Carolyn Rosazza

Carolyn Rosazza was named Reserve Champion as a team rider in Novice Equitation on the Flat & also receives an honorable mention as an individual in Advanced W/T/C. Rachel Burton placed ninth as an individual in Advanced W/T/C.

 

Tanner Paige Price placed sixth as an individual in Intermediate Equitation Over Fences. Meanwhile, Nichole Jones received an honorable mention as a team rider in Novice Equitation Over Fences. Claire Elise Arnold received an honorable mention as a team rider in Intermediate Equitation on the Flat.

tech tanner price
Tanner Paige Price

IHSA Nationals features 450 men and women from across the U.S. and Canada competing in hunter seat equitation and Western horsemanship in a range of levels from Walk-Trot through Open. The riders have competed throughout the season to qualify and will vie for team, individual, alumni championships and the coveted USEF/Cacchione Cup and the AQHA Western High Point Rider national final.

Randolph College in Lynchburg also sent three riders to Nationals. Makayla Benjamin, of Sweet Briar College, is representing Zone 4 in the Cacchione Cup Finals. After the over-fences portion of the competition on Friday morning she was in third place.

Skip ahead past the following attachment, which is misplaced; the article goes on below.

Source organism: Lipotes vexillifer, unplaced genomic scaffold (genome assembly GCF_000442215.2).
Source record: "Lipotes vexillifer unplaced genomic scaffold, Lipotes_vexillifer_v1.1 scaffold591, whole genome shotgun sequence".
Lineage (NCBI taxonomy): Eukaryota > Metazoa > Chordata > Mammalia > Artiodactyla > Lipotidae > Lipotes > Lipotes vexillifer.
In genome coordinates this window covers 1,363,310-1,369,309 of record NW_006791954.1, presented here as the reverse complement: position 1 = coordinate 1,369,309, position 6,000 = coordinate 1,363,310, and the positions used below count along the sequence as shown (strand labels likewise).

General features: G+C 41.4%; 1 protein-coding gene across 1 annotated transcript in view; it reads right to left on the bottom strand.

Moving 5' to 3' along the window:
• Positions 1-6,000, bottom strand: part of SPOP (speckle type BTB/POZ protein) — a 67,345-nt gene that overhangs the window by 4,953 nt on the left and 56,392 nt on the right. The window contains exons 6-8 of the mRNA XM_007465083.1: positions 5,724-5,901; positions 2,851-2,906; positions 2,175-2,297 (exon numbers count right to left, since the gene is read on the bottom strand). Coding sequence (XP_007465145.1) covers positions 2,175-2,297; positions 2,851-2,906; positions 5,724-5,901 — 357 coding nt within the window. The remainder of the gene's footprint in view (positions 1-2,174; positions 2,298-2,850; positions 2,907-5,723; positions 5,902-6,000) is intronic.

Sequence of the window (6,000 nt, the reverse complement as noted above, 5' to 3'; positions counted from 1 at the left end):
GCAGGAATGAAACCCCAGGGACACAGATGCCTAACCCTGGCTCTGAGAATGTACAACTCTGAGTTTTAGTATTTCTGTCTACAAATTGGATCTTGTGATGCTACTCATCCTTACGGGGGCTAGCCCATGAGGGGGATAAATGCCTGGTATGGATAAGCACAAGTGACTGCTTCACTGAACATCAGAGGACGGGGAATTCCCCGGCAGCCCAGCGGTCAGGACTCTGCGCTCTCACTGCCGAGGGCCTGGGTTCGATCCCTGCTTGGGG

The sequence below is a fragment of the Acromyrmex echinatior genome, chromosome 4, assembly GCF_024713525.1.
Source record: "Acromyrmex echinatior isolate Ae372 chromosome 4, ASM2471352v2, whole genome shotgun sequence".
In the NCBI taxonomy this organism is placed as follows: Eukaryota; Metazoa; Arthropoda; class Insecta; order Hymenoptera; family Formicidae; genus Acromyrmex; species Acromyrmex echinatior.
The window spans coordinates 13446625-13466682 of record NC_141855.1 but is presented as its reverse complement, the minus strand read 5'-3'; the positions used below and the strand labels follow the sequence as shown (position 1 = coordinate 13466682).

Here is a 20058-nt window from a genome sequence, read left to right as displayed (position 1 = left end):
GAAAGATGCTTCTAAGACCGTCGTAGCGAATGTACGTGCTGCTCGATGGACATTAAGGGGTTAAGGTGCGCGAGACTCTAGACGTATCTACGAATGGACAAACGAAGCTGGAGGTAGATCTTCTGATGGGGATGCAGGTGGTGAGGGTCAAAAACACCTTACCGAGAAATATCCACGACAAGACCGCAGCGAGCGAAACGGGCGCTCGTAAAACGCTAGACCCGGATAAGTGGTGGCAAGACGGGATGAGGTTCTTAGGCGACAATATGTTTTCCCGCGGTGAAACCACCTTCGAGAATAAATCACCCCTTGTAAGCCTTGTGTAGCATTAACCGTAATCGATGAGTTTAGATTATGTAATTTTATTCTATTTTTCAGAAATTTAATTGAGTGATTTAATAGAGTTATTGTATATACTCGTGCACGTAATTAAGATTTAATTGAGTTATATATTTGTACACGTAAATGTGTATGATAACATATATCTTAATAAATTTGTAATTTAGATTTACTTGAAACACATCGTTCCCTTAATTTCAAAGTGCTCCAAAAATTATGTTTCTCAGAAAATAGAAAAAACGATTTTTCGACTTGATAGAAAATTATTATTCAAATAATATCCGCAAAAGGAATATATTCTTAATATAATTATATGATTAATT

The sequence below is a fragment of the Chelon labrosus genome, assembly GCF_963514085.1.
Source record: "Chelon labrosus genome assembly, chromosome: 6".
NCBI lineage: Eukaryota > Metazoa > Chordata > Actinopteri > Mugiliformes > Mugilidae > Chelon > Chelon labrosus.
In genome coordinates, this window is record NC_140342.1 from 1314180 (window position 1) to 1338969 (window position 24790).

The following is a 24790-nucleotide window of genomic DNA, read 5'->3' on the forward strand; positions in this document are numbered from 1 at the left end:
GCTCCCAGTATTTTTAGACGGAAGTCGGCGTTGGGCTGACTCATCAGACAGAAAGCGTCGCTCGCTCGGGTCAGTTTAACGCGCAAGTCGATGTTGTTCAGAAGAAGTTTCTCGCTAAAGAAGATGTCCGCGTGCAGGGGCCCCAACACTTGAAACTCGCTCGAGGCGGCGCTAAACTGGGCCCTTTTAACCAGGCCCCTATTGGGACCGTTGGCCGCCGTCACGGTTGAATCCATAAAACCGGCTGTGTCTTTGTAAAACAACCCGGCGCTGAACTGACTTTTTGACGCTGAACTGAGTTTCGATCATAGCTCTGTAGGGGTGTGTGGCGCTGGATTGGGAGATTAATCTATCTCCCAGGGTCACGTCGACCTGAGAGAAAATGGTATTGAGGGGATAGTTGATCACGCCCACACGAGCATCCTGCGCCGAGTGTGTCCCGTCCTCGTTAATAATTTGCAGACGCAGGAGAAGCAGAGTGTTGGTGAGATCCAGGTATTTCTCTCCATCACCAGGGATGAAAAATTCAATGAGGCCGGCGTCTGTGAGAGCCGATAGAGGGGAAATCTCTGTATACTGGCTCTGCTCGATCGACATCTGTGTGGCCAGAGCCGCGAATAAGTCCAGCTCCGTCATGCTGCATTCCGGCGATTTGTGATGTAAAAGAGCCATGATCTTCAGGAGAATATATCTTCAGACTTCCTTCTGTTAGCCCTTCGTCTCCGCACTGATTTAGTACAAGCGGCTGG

Virginia Tech hiring associate farrier in Blacksburg

burns
Travis Burns shoes a 12-year-old competitive trial and riding horse named Chief.

The Virginia-Maryland College of Veterinary Medicine at Virginia Tech in Blacksburg is seeking an associate farrier. Applications are due Friday, June 16, 2017. APPLY HERE.

The farrier will “provide ambulatory (on the farm) farrier services to clients within the college’s practice area. The successful applicant will also provide backup coverage for, and assistance to, the in-house farrier service as needed.” Travis Burns is the in-house farrier at Virginia Tech. Burns, who joined the veterinary teaching hospital in 2010, has earned many accolades nationally and internationally and served as an official farrier at the 2010 World Equestrian Games in Lexington, Ky.

Positive interactions and professional discretion with others are necessary in the position.